Even in slow-changing industries
like the legal sector, where regulations and the momentum of the status quo can obstruct the implementation of newer, more efficient technology, the need for paper documentation is becoming increasingly rare.
Digital records are actually inherently safer and more secure than their printed counterparts. In fact, the added security that comes with digital documentation is a benefit that many remain unaware of. More importantly, many people dismiss or don’t even realize the danger inherent in paper documentation.
1. The paper tray
When you print a document, the printer spits out the finished product right there in the output tray. With printers usually located in a central location, this often means documents are sitting in the middle of the office for several minutes before being collected. This window provides time for several common security lapses to occur: other employees may also be printing, moving documents around or grabbing the wrong copy. Unsure if the printing worked, senders may reprint their document, leaving multiple copies now in circulation; nefarious actors can snatch up documents with personal or sensitive data sitting in the open.
When you send documents digitally, you know the information goes only to the person it’s intended for. Password protection, encryption keys, and user permissions are all powerful tools to ensure data privacy when sending information online, which is not only safer but keeps you in compliance with industry regulations, too.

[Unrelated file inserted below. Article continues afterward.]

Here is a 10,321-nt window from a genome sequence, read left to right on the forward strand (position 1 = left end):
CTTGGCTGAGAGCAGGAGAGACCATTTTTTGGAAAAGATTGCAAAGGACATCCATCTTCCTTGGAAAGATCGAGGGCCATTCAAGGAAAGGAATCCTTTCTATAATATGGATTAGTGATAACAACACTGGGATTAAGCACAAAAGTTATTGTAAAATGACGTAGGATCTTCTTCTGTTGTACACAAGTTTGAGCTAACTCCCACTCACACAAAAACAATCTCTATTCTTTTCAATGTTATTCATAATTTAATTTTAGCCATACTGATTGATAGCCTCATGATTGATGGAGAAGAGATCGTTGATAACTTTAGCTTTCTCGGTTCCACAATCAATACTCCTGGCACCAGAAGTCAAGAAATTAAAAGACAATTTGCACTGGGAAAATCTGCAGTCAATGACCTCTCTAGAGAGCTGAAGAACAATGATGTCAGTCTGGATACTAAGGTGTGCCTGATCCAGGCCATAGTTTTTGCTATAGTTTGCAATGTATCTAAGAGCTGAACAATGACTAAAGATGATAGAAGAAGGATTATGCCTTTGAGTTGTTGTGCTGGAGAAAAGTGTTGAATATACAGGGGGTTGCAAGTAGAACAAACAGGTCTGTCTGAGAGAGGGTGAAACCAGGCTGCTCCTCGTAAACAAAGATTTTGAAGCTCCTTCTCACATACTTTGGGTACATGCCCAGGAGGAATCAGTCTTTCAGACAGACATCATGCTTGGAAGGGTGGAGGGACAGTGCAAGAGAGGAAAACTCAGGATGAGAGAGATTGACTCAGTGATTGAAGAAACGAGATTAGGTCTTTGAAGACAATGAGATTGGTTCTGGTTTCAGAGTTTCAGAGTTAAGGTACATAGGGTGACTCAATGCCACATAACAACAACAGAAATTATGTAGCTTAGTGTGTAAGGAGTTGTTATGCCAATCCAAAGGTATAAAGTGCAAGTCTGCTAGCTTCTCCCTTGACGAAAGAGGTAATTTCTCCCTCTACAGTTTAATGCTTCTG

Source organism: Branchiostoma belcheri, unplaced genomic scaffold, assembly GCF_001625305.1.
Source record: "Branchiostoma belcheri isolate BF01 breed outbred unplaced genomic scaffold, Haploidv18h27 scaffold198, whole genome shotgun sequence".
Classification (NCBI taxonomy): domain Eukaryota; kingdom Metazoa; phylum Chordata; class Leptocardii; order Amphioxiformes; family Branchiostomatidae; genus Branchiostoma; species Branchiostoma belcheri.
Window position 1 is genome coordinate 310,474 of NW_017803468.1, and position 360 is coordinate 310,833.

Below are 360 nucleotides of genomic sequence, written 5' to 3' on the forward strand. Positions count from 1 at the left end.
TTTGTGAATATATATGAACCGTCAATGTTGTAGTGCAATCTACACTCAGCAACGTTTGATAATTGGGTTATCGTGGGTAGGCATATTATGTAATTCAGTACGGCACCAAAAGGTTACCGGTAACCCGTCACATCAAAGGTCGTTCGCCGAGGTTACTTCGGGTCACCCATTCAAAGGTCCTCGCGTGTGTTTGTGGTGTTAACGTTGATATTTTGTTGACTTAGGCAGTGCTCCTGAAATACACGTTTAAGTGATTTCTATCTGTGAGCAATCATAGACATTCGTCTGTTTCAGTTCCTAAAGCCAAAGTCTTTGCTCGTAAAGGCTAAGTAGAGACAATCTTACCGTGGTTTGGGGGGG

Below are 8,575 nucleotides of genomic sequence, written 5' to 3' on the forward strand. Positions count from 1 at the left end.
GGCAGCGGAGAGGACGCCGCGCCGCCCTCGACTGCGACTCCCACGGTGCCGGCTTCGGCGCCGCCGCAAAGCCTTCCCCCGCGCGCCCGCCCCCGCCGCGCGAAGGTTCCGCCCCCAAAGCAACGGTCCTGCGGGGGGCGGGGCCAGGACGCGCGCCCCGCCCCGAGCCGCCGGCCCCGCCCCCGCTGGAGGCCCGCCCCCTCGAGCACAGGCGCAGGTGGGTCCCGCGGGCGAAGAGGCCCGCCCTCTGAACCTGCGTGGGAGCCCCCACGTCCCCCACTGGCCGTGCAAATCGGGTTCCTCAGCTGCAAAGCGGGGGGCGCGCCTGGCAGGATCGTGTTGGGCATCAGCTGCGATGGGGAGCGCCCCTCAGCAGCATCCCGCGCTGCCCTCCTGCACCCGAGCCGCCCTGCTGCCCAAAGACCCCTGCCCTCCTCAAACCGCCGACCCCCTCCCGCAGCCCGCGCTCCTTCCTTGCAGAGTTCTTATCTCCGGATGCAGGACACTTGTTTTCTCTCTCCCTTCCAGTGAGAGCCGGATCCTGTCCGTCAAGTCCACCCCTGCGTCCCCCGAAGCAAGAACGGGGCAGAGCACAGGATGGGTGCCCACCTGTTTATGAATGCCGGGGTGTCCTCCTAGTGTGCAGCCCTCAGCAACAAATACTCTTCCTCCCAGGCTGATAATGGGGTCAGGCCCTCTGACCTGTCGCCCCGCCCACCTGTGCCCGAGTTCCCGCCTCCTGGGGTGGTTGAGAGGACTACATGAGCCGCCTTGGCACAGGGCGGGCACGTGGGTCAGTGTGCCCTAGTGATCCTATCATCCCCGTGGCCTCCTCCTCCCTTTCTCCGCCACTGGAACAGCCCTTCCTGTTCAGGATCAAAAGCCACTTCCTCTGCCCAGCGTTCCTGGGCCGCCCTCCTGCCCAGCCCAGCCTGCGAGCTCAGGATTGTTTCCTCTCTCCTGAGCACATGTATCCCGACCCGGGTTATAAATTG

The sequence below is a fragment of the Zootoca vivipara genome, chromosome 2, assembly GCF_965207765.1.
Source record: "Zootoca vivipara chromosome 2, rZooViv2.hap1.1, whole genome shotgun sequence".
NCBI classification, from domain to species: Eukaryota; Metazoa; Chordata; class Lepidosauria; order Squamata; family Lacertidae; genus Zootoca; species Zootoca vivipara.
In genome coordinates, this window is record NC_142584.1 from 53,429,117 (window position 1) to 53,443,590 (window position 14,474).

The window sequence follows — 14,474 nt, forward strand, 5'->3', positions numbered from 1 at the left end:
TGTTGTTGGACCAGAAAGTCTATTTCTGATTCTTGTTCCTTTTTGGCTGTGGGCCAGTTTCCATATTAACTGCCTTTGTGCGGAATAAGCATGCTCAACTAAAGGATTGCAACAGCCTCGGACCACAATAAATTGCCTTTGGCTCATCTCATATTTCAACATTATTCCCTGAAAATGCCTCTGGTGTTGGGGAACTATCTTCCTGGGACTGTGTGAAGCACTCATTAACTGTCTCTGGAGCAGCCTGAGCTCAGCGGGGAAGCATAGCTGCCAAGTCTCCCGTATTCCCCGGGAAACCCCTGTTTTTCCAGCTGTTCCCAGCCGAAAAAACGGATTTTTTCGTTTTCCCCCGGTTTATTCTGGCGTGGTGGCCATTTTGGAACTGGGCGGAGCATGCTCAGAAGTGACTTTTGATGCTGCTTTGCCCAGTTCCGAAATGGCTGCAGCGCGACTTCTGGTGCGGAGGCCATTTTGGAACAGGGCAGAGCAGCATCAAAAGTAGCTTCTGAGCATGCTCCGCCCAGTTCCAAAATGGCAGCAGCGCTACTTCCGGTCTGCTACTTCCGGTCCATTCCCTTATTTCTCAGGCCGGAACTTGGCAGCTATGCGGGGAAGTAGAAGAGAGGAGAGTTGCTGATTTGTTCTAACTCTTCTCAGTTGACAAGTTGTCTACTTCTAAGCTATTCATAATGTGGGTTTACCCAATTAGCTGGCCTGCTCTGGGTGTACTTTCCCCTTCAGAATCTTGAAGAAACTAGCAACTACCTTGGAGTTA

2. Data streams
The stream of information that flows from the creator of a document to a printer is one more channel for a hacker to target. Cybercriminals are developing increasingly sophisticated tools for stealing information sent to printers. The best way to avoid this is to encrypt all messages sent back and forth, but even safer still is switching to an all-digital platform and cutting out the printing process altogether.
3. Device hard drive
Bills and payments, invoices, employee time sheets and pay stubs, sensitive business data. All of this can be saved to internal hard drives on devices when documents are scanned or sent to a printer. Depending on how long you’ve been using your device, there could be tens of thousands of these documents stored internally on your office printer or scanner.
Many modern printers now come standard with an overwrite function that allows you to delete files you’re finished with, but again, going entirely digital is a better and more secure option. In the meantime, make sure to digitally shred all documents that you don’t need saved and remove the hard drive of devices you’re getting rid of.
4. The filing cabinet
We’ve all seen blockbuster thrillers where a trench coat-clad secret agent with a flashlight in hand finds the sought-after document in a filing cabinet after office hours. Maybe there are no international spy syndicates with their eyes on the beat-up old filing cabinet at the back of your office, but a physical filing cabinet can still make for a tempting target if its contents are known to the perpetrator. And even with the full trust of your team, keys go missing to cabinet locks and individual files or sheets of paper get lost in the stacks. A misfiled document in a large filing cabinet is as good as gone if you can’t find it exactly when you need it.
Luckily, that’s never an issue with digital document management. With text and optical recognition technology, everything is saved in hierarchies of keywords and relevance tags, so finding any document is only a few keystrokes away.
Perhaps even more important than the improvements in workflow efficiency and the reductions in ongoing material costs one achieves when moving to digital document systems is the improved safety and security features on offer. Making the move takes a little bit of planning, but it’s an easy process with the aid of PairSoft. Give us a call today to learn more or to begin the process.